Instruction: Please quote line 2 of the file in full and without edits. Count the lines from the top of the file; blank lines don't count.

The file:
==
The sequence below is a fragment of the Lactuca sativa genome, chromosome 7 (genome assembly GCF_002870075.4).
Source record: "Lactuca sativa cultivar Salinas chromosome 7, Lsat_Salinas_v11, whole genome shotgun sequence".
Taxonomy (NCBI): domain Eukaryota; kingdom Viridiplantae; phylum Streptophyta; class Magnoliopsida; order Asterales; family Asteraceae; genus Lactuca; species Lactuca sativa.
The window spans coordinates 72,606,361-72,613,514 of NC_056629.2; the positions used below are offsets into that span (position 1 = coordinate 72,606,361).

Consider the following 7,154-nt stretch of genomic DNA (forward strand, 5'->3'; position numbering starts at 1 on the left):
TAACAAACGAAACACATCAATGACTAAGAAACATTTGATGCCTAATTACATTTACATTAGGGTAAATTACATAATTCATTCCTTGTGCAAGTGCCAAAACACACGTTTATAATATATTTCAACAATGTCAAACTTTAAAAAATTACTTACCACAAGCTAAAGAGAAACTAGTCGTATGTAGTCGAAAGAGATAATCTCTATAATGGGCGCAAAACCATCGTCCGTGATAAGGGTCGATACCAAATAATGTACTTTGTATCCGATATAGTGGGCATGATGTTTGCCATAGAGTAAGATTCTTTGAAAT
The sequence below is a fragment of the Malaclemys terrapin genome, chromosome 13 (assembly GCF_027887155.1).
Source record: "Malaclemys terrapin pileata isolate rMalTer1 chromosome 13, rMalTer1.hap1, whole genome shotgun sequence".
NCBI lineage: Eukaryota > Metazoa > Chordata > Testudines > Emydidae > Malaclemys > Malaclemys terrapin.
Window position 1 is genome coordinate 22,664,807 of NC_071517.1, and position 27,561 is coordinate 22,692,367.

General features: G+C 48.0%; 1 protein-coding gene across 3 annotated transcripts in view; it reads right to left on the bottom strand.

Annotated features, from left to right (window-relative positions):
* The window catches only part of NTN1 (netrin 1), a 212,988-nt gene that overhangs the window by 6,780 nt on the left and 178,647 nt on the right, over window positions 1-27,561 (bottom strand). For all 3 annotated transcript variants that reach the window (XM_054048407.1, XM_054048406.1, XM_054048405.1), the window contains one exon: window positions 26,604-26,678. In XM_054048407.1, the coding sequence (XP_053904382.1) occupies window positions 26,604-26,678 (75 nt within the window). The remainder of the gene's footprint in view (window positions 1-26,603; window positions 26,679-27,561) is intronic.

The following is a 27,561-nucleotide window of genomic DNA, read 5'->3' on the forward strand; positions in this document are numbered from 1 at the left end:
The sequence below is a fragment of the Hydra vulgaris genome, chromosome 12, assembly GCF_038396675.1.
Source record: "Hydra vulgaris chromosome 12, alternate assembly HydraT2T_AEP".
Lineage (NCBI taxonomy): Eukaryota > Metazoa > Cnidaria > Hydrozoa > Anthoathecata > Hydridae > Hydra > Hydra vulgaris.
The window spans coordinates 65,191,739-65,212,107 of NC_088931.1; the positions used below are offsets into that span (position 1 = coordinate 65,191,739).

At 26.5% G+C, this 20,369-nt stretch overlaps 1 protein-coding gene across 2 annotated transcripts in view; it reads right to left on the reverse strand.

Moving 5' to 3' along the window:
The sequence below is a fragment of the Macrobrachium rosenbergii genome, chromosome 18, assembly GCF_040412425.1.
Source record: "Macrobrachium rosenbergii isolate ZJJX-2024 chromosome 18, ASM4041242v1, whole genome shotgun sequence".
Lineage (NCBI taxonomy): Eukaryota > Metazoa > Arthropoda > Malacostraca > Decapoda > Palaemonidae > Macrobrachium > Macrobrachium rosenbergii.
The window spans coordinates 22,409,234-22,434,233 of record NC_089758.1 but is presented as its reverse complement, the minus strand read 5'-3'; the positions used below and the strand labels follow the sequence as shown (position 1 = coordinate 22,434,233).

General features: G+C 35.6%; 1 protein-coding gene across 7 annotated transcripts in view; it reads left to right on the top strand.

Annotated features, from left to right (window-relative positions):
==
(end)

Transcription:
Source record: "Lactuca sativa cultivar Salinas chromosome 7, Lsat_Salinas_v11, whole genome shotgun sequence".